Major medical study reveals link between cell phone radiation and brain cancer in test rodents

A federal agency, the National Toxicology Program has released the results of the largest experiments to date and it has found evidence that radio waves from some type of cellphones could raise the risk of development of brain cancer. The study was performed on rats but some researchers point out that the implications are significant as billions of people are using cell phones. findings of the study 384 pages devoted to rats, 260 to mice “î had been conveyed to the Federal Communications Commission and the Food and Drug Administration, which regulate cellphones and gauge any risks to human health. Dr. Bucher declined repeatedly to assess the hazard. “We believe that the link between radio-frequency radiation and tumors in male rats is real,” John Bucher, a senior scientist at the National Toxicology Program, said in a statement.

Rats in the studies were exposed to radiation nine hours a day for two years “î far longer even than heavy users of cell phones. The exposures started before birth and continued until they were about 2 years old. 2 to 3 percent of the male rats exposed to the radiation developed malignant gliomas, a deadly brain cancer, compared to none in a control group that received no radiation. Many epidemiologists see no overall rise in the incidence of gliomas in the human population. The study also found that about 5 to 7 percent of the male rats exposed to the highest level of radiation developed certain heart tumors, called malignant schwannomas, compared to none in the control group. Malignant schwannomas are similar to acoustic neuromas, benign tumors that can develop in people, in the nerve that connects the ear to the brain. The rats were exposed to radiation at a frequency of 900 megahertz typical of the second generation of cellphones that prevailed in the 1990s, when the study was first conceived.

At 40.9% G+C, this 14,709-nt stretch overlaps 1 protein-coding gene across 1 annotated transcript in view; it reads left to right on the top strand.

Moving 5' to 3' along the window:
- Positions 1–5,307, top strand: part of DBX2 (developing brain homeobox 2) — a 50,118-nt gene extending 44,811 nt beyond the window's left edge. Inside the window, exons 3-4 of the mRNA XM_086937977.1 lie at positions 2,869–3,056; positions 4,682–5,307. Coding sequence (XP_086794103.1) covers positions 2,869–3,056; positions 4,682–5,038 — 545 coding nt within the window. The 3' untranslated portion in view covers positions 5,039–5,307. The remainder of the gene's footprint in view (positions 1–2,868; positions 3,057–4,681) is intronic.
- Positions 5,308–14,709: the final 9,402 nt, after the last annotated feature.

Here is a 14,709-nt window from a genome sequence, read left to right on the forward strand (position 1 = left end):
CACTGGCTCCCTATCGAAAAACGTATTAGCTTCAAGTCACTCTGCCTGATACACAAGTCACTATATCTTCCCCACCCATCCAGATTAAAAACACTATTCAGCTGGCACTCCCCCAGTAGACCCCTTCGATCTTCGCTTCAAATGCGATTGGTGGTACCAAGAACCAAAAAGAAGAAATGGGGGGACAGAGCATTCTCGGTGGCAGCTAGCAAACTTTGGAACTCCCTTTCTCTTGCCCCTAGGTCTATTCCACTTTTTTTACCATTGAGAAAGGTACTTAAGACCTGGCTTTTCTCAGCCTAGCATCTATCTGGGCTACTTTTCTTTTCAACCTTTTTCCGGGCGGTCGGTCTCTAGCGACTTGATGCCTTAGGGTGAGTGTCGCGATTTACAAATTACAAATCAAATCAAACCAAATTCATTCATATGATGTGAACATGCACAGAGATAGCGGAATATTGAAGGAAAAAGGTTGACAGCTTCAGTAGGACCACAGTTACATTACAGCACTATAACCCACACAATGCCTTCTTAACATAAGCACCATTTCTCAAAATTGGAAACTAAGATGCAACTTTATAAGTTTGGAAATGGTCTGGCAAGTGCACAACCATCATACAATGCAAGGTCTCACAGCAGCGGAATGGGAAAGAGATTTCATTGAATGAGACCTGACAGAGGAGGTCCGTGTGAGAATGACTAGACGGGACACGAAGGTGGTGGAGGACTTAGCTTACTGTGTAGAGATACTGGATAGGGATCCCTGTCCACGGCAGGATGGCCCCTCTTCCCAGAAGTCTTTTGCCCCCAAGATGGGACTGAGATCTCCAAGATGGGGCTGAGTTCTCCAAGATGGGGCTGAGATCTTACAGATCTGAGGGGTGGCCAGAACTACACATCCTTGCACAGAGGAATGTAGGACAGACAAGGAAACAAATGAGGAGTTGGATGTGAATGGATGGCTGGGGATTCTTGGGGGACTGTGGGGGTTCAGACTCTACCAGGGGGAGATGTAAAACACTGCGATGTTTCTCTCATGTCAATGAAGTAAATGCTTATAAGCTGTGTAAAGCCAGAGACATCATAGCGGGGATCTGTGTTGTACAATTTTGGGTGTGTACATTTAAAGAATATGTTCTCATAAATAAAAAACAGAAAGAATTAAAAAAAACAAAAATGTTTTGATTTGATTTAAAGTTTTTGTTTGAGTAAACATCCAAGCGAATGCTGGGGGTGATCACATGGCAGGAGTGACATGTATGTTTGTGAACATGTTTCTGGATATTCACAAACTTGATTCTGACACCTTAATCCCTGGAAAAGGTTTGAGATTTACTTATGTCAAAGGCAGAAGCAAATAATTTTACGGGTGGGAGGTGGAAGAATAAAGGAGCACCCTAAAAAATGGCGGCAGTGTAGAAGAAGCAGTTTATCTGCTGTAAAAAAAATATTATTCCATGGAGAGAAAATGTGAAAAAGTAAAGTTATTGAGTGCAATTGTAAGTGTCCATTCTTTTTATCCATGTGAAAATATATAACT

Current cellphones represent a fourth generation, known as 4G, and 5G phones are expected to debut around 2020. They employ much higher frequencies, and these radio waves are far less successful at penetrating the bodies of humans and rats. See the article in the New York Times on the study.